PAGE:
Writing your own custom post-processing effects in Unity is possible and fast, but is not very well documented at all. Typically to do post-processing in Unity you would use the built-in post-processing stack that allows you to simply enable or disable a number of standard effects like anti-aliasing, bloom, and chromatic aberration, to name a few. The enabled effects are combined into a single pass, making them extremely fast, and the entire system is super easy to use.

However the post-processing stack is quite limited in what it offers, especially if very specific effects are needed. To remedy this we can write our own custom post-processing effects using shaders, but this requires some knowledge and effort to get working in Unity, which is what this article is about!

Key Terms


A RenderTexture (RT) is a script representation of a texture on the GPU, that gives us a handle to reference the texture when we want to manipulate it, or access its metadata. We can set a scene camera to render to a RT instead of to the screen, allowing us to do post-processing effects, or to allow secondary cameras for specific purposes, such as dynamic shadows or in-game surveillance cameras.


Blitting is the act of copying data from one RenderTexture to another, typically manipulating the data in some way with a shader. The shader is run once for each pixel in the destination RT, so if the two RTs are differently sized, the pixels in the input RT will be be interpolated between, potentially using lower levels of the mipmap if the input RT is smaller (and mipmaps are enabled).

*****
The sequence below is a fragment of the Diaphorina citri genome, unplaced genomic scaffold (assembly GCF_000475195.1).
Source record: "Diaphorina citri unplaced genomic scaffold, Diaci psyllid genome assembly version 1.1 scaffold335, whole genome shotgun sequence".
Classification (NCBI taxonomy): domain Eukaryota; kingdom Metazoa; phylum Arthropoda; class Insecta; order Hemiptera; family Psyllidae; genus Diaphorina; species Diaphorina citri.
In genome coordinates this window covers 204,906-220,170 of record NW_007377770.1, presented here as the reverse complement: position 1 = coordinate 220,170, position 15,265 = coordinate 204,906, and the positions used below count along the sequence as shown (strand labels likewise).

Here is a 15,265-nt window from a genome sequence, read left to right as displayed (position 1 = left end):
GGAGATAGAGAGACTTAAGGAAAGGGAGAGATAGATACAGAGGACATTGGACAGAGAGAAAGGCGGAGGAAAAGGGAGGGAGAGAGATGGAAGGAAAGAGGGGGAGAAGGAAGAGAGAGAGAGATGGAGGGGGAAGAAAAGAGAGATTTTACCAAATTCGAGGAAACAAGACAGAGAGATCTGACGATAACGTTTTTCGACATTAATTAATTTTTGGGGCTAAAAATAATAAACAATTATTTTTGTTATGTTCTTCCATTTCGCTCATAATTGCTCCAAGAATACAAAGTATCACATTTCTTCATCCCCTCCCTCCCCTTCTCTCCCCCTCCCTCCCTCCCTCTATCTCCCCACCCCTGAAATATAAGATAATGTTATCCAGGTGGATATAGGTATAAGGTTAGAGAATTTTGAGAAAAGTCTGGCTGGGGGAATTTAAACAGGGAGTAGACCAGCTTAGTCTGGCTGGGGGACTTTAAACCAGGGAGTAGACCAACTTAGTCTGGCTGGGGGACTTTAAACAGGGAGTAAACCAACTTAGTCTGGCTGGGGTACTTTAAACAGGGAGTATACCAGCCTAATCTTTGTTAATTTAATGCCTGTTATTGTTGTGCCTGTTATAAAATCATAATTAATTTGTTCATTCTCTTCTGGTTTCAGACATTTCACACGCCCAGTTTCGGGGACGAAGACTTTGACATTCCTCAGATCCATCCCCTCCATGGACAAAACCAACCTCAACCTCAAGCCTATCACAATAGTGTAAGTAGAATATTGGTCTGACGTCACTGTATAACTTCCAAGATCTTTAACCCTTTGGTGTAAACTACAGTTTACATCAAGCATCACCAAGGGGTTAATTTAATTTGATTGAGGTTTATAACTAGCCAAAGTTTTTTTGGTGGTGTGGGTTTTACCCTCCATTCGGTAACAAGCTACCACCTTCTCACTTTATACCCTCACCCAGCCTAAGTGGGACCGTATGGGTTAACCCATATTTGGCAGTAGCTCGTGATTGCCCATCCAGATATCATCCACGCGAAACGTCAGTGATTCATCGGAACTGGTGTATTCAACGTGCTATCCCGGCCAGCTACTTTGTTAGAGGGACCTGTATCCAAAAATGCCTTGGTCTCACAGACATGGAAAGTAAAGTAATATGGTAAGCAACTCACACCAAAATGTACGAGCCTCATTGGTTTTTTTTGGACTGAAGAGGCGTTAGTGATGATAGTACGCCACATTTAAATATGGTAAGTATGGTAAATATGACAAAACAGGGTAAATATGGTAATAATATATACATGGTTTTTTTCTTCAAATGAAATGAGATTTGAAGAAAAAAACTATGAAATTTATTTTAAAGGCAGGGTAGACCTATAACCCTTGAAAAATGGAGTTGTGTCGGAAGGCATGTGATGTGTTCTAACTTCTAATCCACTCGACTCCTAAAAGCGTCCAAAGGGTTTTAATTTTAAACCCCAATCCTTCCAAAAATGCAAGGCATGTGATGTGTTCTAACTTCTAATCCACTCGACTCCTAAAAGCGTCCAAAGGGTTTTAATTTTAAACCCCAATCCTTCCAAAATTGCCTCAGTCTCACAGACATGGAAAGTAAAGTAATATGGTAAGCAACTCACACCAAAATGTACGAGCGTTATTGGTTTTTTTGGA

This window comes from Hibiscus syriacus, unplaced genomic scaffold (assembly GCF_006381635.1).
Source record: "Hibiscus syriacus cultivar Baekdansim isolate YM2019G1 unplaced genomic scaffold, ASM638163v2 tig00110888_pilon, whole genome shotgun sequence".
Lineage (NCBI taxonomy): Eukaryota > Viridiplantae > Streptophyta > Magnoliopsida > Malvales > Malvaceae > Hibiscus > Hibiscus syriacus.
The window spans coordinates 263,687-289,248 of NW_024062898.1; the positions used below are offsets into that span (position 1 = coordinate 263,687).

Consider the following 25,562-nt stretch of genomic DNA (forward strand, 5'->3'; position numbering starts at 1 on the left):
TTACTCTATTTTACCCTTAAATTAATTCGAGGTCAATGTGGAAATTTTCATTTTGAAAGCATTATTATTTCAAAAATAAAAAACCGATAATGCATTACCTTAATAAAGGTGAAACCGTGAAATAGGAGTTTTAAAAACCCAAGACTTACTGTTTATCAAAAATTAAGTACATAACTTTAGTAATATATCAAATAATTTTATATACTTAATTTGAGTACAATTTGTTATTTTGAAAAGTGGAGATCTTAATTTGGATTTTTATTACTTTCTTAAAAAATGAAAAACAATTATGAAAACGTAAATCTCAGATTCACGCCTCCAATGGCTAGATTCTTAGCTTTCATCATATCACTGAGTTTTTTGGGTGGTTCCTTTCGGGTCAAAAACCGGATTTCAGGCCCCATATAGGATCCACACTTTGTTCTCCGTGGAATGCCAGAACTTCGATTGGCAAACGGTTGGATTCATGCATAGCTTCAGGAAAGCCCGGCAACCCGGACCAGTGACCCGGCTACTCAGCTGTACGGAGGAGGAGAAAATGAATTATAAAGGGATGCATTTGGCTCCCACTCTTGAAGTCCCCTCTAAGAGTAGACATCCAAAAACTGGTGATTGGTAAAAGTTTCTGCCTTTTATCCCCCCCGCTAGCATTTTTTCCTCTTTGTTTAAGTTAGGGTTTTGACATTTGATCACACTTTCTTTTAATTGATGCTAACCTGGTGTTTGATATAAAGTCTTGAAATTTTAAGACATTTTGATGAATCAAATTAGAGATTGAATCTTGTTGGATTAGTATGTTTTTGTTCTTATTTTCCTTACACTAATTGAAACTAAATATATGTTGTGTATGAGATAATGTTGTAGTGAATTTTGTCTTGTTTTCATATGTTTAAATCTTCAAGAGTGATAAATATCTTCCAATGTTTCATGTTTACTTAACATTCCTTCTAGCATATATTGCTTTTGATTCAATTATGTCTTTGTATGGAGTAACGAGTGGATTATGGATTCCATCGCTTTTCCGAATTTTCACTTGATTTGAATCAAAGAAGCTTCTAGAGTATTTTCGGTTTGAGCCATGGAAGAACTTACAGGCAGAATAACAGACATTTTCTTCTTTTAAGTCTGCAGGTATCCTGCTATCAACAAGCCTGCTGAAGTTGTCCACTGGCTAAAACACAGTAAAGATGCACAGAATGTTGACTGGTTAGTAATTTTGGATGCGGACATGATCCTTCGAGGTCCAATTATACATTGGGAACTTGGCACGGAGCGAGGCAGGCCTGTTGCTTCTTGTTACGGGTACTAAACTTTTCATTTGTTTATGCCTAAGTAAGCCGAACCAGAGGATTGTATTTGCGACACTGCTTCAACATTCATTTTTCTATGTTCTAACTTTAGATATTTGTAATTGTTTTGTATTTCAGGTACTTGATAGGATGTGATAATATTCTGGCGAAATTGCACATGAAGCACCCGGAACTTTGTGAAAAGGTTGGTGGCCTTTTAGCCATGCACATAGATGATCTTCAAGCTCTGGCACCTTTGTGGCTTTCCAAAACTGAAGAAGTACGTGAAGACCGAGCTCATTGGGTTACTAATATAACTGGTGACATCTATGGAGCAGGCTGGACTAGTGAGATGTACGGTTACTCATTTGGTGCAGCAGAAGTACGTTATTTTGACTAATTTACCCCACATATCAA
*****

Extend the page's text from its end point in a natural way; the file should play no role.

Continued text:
Camera rendering to a RenderTexture

By default, the main camera will render directly to the screen, but we can instead set it to render to an intermediate RT for post-processing, which Unity allows you to do with this function:

void OnRenderImage(RenderTexture src, RenderTexture dst);

The script with this function must be attached to the GameObject that has the camera on it. ‘src’ is the direct input from the camera, and ‘dst’ is the output to the screen The most basic working version of this function looks like:

void OnRenderImage(RenderTexture src, RenderTexture dst) {
  Graphics.Blit(src, dst);

which directly blits the input to the output with no processing, essentially doing the exact same thing as if we didn’t implement ‘OnRenderImage’ at all. However ‘Graphics.Blit’ has a third optional parameter where we can specify a shader/material to be used during the blitting process, and this is where we can add custom effects.

Custom Screen-Space Shaders